EU requests compensation from Israel
European Commissioner for Crisis Management Janez Lenarcic said in reply to lawmakers over the weekend that Brussels has repeatedly asked Israel to pay for demolished houses in the West Bank that were built using financial aid from the EU or its member states.
According to the Israeli newspaper Haaretz, Lenarcic's written statement followed a letter penned by 24 MEPs to the Crisis Management Commission, demanding that Israel compensate the European bloc for the loss of EU taxpayer money.
"In financial terms, Israel did not shoulder the consequences for the illegal demolitions and the violations of human rights," read the letter, according to Haaretz.
In his response, Lenarcic stated that the EU has consistently condemned “Israel’s settlement policy and illegal actions taken in this context,” adding that the bloc has on a number of occasions requested that Israel “return, or compensate for, EU-funded assets that have been demolished, dismantled or confiscated."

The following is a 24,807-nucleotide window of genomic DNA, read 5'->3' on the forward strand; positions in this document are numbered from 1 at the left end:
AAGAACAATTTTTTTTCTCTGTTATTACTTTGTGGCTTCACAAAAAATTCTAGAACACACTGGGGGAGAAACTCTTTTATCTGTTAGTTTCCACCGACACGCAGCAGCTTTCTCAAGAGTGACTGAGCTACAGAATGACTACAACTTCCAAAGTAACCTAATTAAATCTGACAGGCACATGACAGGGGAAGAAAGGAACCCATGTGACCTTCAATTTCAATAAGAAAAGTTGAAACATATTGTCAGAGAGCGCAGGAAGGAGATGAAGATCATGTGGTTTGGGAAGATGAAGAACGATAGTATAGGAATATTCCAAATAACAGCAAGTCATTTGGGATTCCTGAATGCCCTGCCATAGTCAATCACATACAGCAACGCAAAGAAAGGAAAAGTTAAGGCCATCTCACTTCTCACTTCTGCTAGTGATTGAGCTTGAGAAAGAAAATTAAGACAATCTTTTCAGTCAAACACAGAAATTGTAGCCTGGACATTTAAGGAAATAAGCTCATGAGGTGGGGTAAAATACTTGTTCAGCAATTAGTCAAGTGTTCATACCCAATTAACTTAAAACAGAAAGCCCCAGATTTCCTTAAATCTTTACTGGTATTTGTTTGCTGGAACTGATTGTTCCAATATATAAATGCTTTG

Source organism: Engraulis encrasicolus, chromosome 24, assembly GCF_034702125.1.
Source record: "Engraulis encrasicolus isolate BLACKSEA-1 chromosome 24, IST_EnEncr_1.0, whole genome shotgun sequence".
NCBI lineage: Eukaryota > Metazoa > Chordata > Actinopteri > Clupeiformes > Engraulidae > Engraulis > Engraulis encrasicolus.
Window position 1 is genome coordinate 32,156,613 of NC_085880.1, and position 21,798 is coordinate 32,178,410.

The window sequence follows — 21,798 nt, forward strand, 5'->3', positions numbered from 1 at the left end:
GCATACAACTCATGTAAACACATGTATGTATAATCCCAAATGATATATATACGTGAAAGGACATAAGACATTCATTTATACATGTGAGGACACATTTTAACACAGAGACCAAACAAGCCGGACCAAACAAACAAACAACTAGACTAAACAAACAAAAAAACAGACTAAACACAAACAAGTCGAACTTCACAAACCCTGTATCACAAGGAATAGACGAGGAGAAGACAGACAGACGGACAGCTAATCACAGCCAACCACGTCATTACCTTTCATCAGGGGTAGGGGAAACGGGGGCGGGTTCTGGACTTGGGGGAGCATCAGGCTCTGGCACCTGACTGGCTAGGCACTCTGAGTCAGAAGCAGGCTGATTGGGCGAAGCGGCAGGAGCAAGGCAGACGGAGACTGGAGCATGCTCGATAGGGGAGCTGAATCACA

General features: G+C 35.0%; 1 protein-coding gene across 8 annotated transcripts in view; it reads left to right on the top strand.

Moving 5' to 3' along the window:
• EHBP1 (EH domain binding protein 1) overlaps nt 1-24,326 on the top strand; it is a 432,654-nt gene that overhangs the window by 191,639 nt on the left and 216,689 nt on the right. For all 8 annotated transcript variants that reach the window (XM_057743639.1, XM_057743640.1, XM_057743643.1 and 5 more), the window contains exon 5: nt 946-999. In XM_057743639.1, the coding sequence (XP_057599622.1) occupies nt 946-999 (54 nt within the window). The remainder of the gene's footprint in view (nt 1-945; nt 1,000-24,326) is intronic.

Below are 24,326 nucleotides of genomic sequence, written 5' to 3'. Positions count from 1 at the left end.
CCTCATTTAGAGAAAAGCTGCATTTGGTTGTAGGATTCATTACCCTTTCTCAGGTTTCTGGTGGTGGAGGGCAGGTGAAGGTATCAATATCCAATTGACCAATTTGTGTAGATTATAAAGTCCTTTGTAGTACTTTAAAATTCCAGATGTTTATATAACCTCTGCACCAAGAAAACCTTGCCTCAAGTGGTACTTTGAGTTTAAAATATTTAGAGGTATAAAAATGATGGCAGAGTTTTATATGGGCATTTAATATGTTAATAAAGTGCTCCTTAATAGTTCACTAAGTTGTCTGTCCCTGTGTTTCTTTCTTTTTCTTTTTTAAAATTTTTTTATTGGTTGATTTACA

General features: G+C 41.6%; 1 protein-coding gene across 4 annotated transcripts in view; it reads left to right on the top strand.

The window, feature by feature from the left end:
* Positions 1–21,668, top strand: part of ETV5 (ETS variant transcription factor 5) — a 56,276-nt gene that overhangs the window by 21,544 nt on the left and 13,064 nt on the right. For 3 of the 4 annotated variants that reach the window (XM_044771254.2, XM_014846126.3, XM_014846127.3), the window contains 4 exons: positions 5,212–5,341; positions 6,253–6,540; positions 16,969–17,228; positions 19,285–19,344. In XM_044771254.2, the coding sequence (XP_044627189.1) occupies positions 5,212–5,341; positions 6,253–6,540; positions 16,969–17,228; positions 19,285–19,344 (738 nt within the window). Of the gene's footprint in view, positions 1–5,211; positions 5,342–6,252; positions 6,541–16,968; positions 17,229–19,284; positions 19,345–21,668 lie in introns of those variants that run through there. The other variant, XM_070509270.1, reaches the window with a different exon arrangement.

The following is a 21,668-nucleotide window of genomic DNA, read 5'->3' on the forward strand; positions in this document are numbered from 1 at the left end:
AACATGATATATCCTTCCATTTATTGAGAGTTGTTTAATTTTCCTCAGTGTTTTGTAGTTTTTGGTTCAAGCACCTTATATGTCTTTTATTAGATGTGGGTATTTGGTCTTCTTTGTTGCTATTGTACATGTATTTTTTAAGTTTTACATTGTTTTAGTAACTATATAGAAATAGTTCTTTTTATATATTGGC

However, despite working to receive this compensation through diplomatic and political channels, the commissioner admitted that a "a list of possible options to secure compensation from Israel for EU funding lost in demolitions" has yet to come up for discussion in the Council of Europe.
“It is for the Council, acting by unanimity, to decide on the possible adoption of EU restrictive measures,” Lenarcic concluded.
According to the United Nations Office for Coordination of Humanitarian Affairs (OCHA), in the first eight months of 2022, over 700 people were displaced after Israeli authorities demolished, seized, or forced others to demolish a total of 590 Palestinian-owned structures across the West Bank, including East Jerusalem. In July and August alone, Israel tore down some 202 structures, 29 of which had been provided as donor-funded humanitarian aid.
The report noted that 2022 figures showed a decline compared to the year before, when the Israeli authorities had demolished a total of 911 structures and displaced 1,209 people.